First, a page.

Spiritual Care & Development
Gratitude during Difficult Times
When I lived in Seattle, November was always the time when the winter rains began to roll back into the city. The sky would turn gray and gloomy, and there seemed to be a permanent mist in the air. Although the city was surrounded by mountains on all sides, you wouldn’t know it because of a persistent cloud cover obscuring the view. The first two years I was in Seattle, I found this weather oppressive. I began to dread November and the inevitable gloom it brought.
It always felt a little strange given this context of gloom to celebrate Thanksgiving at the end of November. Be thankful! Be grateful! Never mind that you know what the next six months hold (gray, gray, and more gray).
Well, one year I decided that I needed to find some way to cope with November, as I couldn’t do anything to change the reality of the gray. No matter how much grumbling or complaining I did, the weather didn’t seem to listen. I decided that I would try to find at least one thing that I appreciated about the change in seasons in order to deal with the inevitable.
The first year, I noticed that one benefit to the gray weather was that I felt “permission” to stay in and read, reflect, and cozy up with a nice cup of coffee. The next year, building on this newfound appreciation for the gray, I found an even greater gift in the change of weather.
Although Seattle summers are gorgeous and filled with an unlimited number of opportunities to explore the mountains and sea, by the end of the season everything begins to dry up. Look around in September and you’ll see dead grass, dusty sidewalks, and scrubby bushes. What I discovered when I stopped to look through the lens of gratitude was that the winter rains didn’t just bring gray—they also brought back the green! In the midst of the gray and gloom, the Emerald City began to live up to its name as the landscape became richly verdant once again.
I learned a lot about turning to gratitude during difficult times through this experience. There are difficult times in our life that feel like Seattle in November. Things are just inevitably gloomy and damp. It might be personal health struggles that we go through, fear and concern over political posturing, relationships in turmoil. These are real challenges, real disappointments, real griefs to be mourned. At the same time, it is very easy to get so wrapped up in our gloom that we miss the grace of God exploding in the foliage all around us.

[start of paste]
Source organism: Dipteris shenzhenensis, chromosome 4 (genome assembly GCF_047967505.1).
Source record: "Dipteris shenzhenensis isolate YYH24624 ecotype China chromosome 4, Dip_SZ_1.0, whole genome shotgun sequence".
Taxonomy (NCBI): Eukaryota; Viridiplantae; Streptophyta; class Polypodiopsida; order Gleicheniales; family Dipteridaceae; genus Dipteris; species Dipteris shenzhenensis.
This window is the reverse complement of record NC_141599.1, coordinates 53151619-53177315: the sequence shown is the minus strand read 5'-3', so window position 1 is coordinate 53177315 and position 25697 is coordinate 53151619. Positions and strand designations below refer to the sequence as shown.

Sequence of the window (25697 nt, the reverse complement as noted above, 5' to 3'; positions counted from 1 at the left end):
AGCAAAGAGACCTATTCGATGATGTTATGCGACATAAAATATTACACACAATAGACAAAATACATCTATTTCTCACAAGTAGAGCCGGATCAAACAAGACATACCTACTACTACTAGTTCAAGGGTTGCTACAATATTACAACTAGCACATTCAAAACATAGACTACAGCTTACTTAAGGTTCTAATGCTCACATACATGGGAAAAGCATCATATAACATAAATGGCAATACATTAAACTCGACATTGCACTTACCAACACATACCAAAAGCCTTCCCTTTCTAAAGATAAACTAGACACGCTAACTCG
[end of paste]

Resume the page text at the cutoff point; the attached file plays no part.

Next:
Please don’t take this to mean, “don’t worry, be happy!” We can’t just ignore difficult times that require a real response. When the gray clouds came back, I still needed to wear my rain boots and take my vitamin D. Sometimes in difficult times of life we need to get help from medical professionals, reach out to loved ones, attend a protest and write our elected officials, or just have a good cry. But at the same time, some of our suffering can be alleviated if we also seek to open our eyes to see grace in the middle of it all. God continues to reach out to us, even in the gloomiest times. And this is something for which we can truly be grateful.
First Monday Turkey Dinner
This month we are gathering on November 4, 11:00am-1:00pm, with our annual catered turkey dinner from J.L. Richards. Dwayne and Susie Berg will be presenting on their recent whale-watching adventure. First Mondays is a gathering of folks 50+ for fellowship and fun. We meet in the Great Room at PUMC. If you have questions about First Monday, please contact Pastor Kate, email@example.com.
Practice@People’s blog post Did you know People’s church has a blog? You can find the blog at https://peoplesumc.org/ and clicking on the “News” tab. Each month the Discipleship team has been highlighting a different spiritual practice through its Practice@People’s article. In August we explored journaling, in September we looked at using prayer beads, and in October we considered “holy listening.”
So how do you grow in your faith? Because each one of us is unique, there are many different unique ways to grow deeper in faith. We want to feature many different faith practices, so if you have a spiritual practice you’d like to share, please talk with Pastor Kate or email her at firstname.lastname@example.org.
Grace and Peace,